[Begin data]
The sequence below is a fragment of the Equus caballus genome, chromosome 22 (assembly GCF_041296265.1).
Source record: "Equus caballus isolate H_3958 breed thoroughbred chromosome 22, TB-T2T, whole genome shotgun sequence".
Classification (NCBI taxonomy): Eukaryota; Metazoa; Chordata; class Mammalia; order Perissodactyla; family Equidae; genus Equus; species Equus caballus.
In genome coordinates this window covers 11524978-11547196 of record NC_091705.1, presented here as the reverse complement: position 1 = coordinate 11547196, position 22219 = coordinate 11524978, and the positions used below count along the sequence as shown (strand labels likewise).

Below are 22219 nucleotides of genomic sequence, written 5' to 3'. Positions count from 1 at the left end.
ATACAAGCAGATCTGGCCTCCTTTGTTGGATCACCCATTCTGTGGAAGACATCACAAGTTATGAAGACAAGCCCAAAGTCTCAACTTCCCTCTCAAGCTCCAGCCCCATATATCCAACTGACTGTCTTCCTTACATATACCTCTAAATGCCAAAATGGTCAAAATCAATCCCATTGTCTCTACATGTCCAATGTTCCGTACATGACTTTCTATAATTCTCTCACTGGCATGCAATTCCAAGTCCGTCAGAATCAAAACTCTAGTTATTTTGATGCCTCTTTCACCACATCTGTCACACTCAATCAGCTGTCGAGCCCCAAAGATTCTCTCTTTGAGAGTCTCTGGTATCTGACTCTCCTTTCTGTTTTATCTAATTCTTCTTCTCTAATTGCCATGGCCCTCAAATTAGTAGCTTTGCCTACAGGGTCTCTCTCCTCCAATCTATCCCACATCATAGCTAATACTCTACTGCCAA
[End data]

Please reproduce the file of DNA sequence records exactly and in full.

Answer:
The sequence below is a fragment of the Equus caballus genome, chromosome 22 (assembly GCF_041296265.1).
Source record: "Equus caballus isolate H_3958 breed thoroughbred chromosome 22, TB-T2T, whole genome shotgun sequence".
Classification (NCBI taxonomy): Eukaryota; Metazoa; Chordata; class Mammalia; order Perissodactyla; family Equidae; genus Equus; species Equus caballus.
In genome coordinates this window covers 11524978-11547196 of record NC_091705.1, presented here as the reverse complement: position 1 = coordinate 11547196, position 22219 = coordinate 11524978, and the positions used below count along the sequence as shown (strand labels likewise).

Below are 22219 nucleotides of genomic sequence, written 5' to 3'. Positions count from 1 at the left end.
ATACAAGCAGATCTGGCCTCCTTTGTTGGATCACCCATTCTGTGGAAGACATCACAAGTTATGAAGACAAGCCCAAAGTCTCAACTTCCCTCTCAAGCTCCAGCCCCATATATCCAACTGACTGTCTTCCTTACATATACCTCTAAATGCCAAAATGGTCAAAATCAATCCCATTGTCTCTACATGTCCAATGTTCCGTACATGACTTTCTATAATTCTCTCACTGGCATGCAATTCCAAGTCCGTCAGAATCAAAACTCTAGTTATTTTGATGCCTCTTTCACCACATCTGTCACACTCAATCAGCTGTCGAGCCCCAAAGATTCTCTCTTTGAGAGTCTCTGGTATCTGACTCTCCTTTCTGTTTTATCTAATTCTTCTTCTCTAATTGCCATGGCCCTCAAATTAGTAGCTTTGCCTACAGGGTCTCTCTCCTCCAATCTATCCCACATCATAGCTAATACTCTACTGCCAA